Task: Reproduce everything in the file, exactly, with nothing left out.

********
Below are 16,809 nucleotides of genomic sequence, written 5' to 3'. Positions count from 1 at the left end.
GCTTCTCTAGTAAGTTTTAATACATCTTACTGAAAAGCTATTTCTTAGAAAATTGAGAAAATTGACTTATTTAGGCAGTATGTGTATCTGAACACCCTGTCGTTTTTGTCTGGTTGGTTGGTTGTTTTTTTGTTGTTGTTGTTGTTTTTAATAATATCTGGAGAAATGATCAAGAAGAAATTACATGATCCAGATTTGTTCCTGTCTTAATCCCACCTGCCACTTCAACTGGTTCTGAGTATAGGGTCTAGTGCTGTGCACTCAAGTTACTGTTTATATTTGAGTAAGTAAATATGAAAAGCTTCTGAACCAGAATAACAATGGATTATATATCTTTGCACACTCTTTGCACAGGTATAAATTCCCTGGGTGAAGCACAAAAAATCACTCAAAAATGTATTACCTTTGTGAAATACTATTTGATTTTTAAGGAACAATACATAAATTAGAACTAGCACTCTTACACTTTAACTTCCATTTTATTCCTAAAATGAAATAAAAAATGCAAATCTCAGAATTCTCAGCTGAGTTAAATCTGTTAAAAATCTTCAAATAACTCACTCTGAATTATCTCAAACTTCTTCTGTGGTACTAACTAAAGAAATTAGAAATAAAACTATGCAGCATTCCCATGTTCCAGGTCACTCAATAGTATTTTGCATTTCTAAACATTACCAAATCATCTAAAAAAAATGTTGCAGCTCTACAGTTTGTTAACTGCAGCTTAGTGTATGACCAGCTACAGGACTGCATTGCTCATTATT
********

Below are 16,809 nucleotides of genomic sequence, written 5' to 3'. Positions count from 1 at the left end.
GCTTCTCTAGTAAGTTTTAATACATCTTACTGAAAAGCTATTTCTTAGAAAATTGAGAAAATTGACTTATTTAGGCAGTATGTGTATCTGAACACCCTGTCGTTTTTGTCTGGTTGGTTGGTTGTTTTTTTGTTGTTGTTGTTGTTTTTAATAATATCTGGAGAAATGATCAAGAAGAAATTACATGATCCAGATTTGTTCCTGTCTTAATCCCACCTGCCACTTCAACTGGTTCTGAGTATAGGGTCTAGTGCTGTGCACTCAAGTTACTGTTTATATTTGAGTAAGTAAATATGAAAAGCTTCTGAACCAGAATAACAATGGATTATATATCTTTGCACACTCTTTGCACAGGTATAAATTCCCTGGGTGAAGCACAAAAAATCACTCAAAAATGTATTACCTTTGTGAAATACTATTTGATTTTTAAGGAACAATACATAAATTAGAACTAGCACTCTTACACTTTAACTTCCATTTTATTCCTAAAATGAAATAAAAAATGCAAATCTCAGAATTCTCAGCTGAGTTAAATCTGTTAAAAATCTTCAAATAACTCACTCTGAATTATCTCAAACTTCTTCTGTGGTACTAACTAAAGAAATTAGAAATAAAACTATGCAGCATTCCCATGTTCCAGGTCACTCAATAGTATTTTGCATTTCTAAACATTACCAAATCATCTAAAAAAAATGTTGCAGCTCTACAGTTTGTTAACTGCAGCTTAGTGTATGACCAGCTACAGGACTGCATTGCTCATTATT